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BEIERSDORF BREAKS AGE BARRIER SKINCARE LINE BOLDLY TARGETS OLDER WOMEN IN SWISS TEST

By Published on .

Challenging an unspoken taboo, German skincare marketer Beiersdorf is introducing a line of skincare products for a nearly forgotten population in Europe-women over 55.

Testing of the Nivea Vital line will take place in Switzerland for a year starting this month and will lead to an international rollout. Hamburg-based Beiersdorf is spending $2 million on the effort in Switzerland alone, a tiny nation of 6.8 million people, in a TV and print effort by GBBS/ TBWA, Zurich, that showcases 55-year-old former top German model Susanne Schonborn.

Both the campaign and the positioning represent a bold approach for Europe, where despite an aging population, marketers have been loath to target products more glamorous than denture cleansers at senior citizens.

"The short explanation is that the age of both marketers and advertising people is so young," said Judie Lannon, a U.K. marketing consultant. "The cutoff point for targeting a product is usually 45 or 50 at most unless [the client] is in the pension business or stomach remedies."

But times are changing. In the skincare area alone, Beiersdorf's Swiss General Manager Daniel N. Tobler suspects that his major rivals L'Oreal and Procter & Gamble are both working on similar lines for seniors, although both companies declined to comment.

Consultant Ms. Lannon said it's high time. "Without a doubt the older age group has finally arrived as a legitimate target for marketing activity. They have the [sheer numbers] and the money to be taken seriously-more seriously than anybody is taking them except cosmetics marketers."

Indeed, seniors are emerging as a force to be reckoned with in Europe, a continent of 502 million people in 1991. According to Eurostats, Europe's 65-plus population grew only minimally from 11% of the population from 1965 to 13% in 1985. But their numbers will jump to 25% by the year 2025.

"This market segment is very huge and steadily growing, and most of these consumers have plenty of money," said Hans-Dieter Maier, director of Munich-based BAW, Germany's leading advertising training school.

Danielle Barr, managing director of Third Age Marketing, a U.K. consultant, said she has clients in the food, clothing, confectionery, publishing and financial services markets who are newly-targeting older Europeans.Ms. Lannon said she expects travel and financial services to be the hot categories for this age group in the near future.

The major focus now, however, is on cosmetics. Beiersdorf's five-product Vital line is part of the distinctive Nivea brand umbrella brand that accounts for almost all Beiersdorf's toiletries sales, consists of a night cream, day cream, tinted day cream, facial wash and concentrated liquid anti-aging capsules. Prices range from $9.50 for the facial wash to $20 for the capsules.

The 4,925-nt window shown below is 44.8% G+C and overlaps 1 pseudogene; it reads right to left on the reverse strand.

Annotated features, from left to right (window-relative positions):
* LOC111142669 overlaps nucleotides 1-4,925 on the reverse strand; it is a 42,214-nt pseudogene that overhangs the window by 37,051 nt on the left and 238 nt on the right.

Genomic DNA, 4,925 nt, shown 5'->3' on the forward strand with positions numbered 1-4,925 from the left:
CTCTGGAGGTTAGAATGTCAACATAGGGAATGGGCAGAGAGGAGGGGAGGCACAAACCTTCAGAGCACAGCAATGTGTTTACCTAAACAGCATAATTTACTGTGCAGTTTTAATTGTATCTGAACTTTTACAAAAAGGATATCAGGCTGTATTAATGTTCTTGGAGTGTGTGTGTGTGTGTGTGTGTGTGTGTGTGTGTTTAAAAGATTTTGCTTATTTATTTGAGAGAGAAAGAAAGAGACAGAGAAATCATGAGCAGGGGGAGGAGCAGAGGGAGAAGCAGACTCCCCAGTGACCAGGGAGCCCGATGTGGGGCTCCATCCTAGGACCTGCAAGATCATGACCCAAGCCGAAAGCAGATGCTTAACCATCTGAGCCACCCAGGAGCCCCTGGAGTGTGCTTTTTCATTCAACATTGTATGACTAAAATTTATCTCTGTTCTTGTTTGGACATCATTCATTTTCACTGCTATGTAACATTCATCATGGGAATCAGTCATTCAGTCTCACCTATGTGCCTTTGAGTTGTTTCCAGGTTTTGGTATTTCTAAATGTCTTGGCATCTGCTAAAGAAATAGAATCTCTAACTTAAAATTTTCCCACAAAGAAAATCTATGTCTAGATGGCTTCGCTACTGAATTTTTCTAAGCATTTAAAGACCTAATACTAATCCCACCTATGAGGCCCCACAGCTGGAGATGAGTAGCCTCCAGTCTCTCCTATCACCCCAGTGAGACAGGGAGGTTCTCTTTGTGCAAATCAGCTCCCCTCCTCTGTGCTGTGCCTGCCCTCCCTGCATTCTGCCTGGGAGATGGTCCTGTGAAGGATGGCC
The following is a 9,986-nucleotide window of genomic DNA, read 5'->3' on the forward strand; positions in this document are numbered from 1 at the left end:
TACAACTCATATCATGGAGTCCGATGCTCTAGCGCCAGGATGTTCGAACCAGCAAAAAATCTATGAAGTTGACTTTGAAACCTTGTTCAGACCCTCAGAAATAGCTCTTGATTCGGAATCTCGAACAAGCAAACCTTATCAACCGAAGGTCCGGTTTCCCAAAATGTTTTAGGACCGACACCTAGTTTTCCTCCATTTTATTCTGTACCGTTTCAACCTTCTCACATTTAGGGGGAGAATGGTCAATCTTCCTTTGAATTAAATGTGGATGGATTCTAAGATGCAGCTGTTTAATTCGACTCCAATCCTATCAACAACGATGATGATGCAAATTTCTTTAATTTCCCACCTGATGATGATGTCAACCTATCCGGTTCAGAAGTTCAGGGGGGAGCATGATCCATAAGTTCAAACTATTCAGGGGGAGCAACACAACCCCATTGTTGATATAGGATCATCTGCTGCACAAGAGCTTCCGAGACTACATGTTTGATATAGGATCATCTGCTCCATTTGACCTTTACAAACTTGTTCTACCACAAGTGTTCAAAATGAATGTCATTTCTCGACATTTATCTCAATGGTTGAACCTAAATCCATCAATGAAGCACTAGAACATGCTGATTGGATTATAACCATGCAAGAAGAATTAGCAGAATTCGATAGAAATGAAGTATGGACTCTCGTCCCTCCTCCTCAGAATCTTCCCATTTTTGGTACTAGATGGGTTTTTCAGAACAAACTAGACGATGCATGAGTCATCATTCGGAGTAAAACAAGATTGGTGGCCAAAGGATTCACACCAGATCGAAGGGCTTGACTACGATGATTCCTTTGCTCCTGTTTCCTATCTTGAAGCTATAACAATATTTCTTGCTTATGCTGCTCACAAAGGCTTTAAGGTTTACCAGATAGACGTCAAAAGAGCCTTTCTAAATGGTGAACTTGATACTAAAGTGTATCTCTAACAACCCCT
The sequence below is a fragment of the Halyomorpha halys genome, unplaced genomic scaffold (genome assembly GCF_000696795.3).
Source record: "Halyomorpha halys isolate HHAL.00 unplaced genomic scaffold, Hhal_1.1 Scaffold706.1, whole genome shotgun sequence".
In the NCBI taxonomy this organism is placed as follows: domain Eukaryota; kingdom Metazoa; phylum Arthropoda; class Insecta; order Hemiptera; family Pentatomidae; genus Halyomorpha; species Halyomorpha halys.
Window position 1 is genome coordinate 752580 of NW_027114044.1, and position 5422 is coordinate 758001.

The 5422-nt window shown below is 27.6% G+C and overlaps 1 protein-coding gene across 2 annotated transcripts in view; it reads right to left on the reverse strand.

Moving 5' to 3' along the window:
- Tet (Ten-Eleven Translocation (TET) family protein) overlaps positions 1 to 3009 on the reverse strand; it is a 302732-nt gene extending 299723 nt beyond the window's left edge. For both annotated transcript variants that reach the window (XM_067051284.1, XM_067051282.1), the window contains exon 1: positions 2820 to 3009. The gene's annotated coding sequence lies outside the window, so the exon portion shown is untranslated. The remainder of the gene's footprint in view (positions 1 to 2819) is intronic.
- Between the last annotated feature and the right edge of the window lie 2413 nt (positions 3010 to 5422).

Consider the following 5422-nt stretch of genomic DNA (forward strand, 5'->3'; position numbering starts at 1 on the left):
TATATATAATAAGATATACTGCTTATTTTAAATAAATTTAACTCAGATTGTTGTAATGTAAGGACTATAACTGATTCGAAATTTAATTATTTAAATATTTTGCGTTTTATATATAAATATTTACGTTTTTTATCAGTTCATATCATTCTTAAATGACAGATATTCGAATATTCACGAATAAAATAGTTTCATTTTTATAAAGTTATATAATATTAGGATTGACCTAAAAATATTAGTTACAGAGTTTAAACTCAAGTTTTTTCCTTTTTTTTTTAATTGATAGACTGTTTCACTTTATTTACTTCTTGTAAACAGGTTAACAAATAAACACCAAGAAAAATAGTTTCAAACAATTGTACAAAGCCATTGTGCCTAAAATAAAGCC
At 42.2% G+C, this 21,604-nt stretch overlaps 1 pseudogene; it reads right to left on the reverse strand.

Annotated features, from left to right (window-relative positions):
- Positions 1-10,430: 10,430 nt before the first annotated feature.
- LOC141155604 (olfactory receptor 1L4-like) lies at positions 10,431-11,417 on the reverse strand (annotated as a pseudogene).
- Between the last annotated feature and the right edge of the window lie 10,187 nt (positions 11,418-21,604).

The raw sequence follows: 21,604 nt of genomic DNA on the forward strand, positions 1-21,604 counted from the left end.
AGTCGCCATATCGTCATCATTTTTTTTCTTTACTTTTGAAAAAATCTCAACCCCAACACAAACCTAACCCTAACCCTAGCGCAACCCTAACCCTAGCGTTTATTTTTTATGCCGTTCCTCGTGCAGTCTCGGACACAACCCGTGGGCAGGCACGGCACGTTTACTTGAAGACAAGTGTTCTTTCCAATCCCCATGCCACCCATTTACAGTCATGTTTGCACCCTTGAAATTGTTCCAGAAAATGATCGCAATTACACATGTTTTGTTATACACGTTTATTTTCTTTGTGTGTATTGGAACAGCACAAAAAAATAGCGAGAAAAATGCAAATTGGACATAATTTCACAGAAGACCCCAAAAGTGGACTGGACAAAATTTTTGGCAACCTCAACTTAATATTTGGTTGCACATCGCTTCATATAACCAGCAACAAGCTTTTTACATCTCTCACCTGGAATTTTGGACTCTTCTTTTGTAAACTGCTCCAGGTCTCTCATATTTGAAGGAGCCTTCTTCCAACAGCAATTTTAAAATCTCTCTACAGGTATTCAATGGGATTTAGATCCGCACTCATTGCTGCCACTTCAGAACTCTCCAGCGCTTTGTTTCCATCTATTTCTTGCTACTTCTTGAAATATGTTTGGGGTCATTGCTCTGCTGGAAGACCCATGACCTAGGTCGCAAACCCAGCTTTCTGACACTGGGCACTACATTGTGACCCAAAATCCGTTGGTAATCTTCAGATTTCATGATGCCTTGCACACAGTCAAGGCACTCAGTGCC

Beiersdorf chose the Nivea brand name for good reason: It is the fastest growing part of its business, accounting for $1.1 billion of the company's $2.9 billion in annual sales.

The print and TV ads for Vital show Ms. Schonborn using and describing the products. Copy in the print ads reads, "Nivea Vital, the facial care range for mature skin. Stimulate your skin daily by Nivea Vital, specially developed for mature skin. Vitamin A builds, Vitamin C activates, Vitamin E protects."

In the :20 TV spot, roses drop onto Ms. Schonborn's face as a voiceover says, "Discover the vital beauty of mature skin." The spot closes with the model holding an armful of roses, followed by a product shot.

Beiersdorf has been thinking about entering senior skin care for six years and TBWA has been involved for the last two.

"First we tested various names, then various advertising concepts," said Bruno Zanola, client service director at GBBS/TBWA. "When the rose concept was decided on, we again tested the concept with 300 consumers, and so the months went by."

The agency also bypassed the usual fresh-faced kids in the creative department and used only older creative staff with the idea that they would understand the project better, he said. In fact, Mr. Zanola, 55, said he did much of the work himself. "We used an art director and copywriter in Europe who are 38 years old and another art director who is 48 years old," he said. "I also tried to involve younger account people on the project, but this did not work out either," he said. Mr. Zanola said the agency also used Senior Partners in Munich, an agency specializing in older consumers, including owner Werner Herrwerth, age 68.

Targeting aging consumers is "a line you do have to cross quite carefully," said Alan Mottus, a U.S. cosmetics consultant. In fact, marketing history is littered with failed experiments of this kind. Mr. Mottus noted that about a decade ago in the U.S. Johnson & Johnson misfired with a shampoo called Dimension, aimed at older women who apparently didn't want to be reminded they were older.

However, he said "[Vital] is a smart move. [Beiersdorf] has a huge amount of credibility in Europe."

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